Never before has a First Lady's body been subject to the amount of scrutiny and surveillance as is the case with Michelle Obama; she has been rhetorically poked, prodded and groped. Many would have found such a line of coverage unfathomable and even offensive if applied to women like Nancy Reagan, Barbara Bush, or Roselyn Carter, as was rightfully the case with depictions of Sarah Palin as the Vice-Presidential "MILF."

In this context, John McCain’s on-going campaign to seek a posthumous presidential pardon from Obama on behalf of Jack Johnson, the late black heavyweight boxer who was convicted in 1913 for violating the Mann Act, which ostensibly prohibited the transportation of women—white women--across state lines for "immoral purposes"—seems destined to make explicit the threats posed by interracial desire and miscegenation within the national culture that Obama, as a mixed raced citizen, has little choice but to embody.

Barack Obama had little room to maneuver culturally or politically, having to be willing to be queered in both traditional and non-traditional ways in opposition to performing even a healthy black male sexual desire as anxieties about such desire became palpable for the American public.

Obama, then as now, had to perform a tightly choreographed form of restraint. Descriptions of Obama as “Obambi”—in relation to his foreign affairs strategies—are the most obvious expressions of that queering process as are expressions of Michele Obama as alternately the kind of domineering black woman that Daniel Patrick Moynihan wrote about in his infamous critique of the black family and some contemporary iteration of the Hottentot Venus that Obama is sexually and politically flaccid in the face of.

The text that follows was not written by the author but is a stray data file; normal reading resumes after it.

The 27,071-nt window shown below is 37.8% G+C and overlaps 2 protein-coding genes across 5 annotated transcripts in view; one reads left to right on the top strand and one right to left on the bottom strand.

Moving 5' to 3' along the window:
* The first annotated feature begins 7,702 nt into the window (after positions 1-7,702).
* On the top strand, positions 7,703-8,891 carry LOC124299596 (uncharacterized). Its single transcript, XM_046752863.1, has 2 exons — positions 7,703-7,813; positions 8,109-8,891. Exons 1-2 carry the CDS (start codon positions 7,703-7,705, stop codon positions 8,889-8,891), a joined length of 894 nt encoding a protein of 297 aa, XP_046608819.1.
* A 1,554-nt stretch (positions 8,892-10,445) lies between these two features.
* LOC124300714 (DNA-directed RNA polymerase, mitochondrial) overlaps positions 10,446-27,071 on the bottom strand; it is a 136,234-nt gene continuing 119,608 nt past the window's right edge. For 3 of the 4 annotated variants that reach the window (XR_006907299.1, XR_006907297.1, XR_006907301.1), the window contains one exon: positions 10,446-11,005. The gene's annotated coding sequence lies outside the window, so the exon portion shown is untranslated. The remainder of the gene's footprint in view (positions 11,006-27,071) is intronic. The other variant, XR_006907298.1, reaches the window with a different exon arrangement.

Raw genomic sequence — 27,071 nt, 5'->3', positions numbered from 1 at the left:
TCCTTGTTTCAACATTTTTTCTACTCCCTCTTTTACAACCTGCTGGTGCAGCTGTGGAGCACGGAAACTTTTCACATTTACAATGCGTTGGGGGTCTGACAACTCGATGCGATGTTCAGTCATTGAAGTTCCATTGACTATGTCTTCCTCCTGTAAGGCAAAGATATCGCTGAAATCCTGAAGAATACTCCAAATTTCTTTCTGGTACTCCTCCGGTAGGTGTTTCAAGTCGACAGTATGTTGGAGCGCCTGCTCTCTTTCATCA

At the crux of the many meanings placed on the body of Obama—itself marking a kind of conceptual queerness as John Erni might describe it, where there are just far too many meanings associated with Obama to ever read him as conceptually straight—are fundamental questions about his fitness as commander-in-chief.

In closing I’ll returning to Glave for a moment, who in the aforementioned essay titled “Regarding a Black Male Monica Lewinsky,” argues that American presidents are “sacred godhead (and, by extension, guardian of the nation, the national body, and the kingdom/empire) created by people—those who hold the most power and privilege—in their desired image: whiteness, maleness, heterosexuality, Christianity, perceived virility, relative good looks according to culturally sanctioned standards of beauty, et cetera.”

It is in the context of this particular definition of Presidential masculinity, that Glave imagines—with his undergraduate students at the overwhelmingly white State University of New York at Binghamton—what the implications would had been if Bill Clinton had been involved in an illicit sexual affair with a black man instead of a young white woman named Monica Lewinsky.

Specifically Glave imagines, “A black male sexually interacting with the President’s white publically heterosexual body, perhaps penetrating the anally (and/or orally) receptive white presidential body and receiving penetration in return.” Such contact, Glave argues, would “not only fatally endanger the mythic-symbolic ideology surrounding the scared presidential body’s white/racial and heterosexual purity but also seriously undermine, to say the least, the ‘real man’ masculine power and force the only a homosexually unpenetrated male body can possess and claim.”

Glave’s observations are useful, because it captures exactly what happened in November of last year as a “queered” black male body penetrated the office of the US President, reproducing politically, socially, and culturally all of the anxieties that Glave and presumably many other imagined years before Obama’s presidency.

Mark Anthony Neal is the author of several books and a Professor of Black Popular Culture in the Department of African and African American Studies at Duke University. A frequent commentator for America’s National Public Radio’s News and Notes with Farai Chideya, Neal also contributes to several on-line media outlets, including NewsOne.com.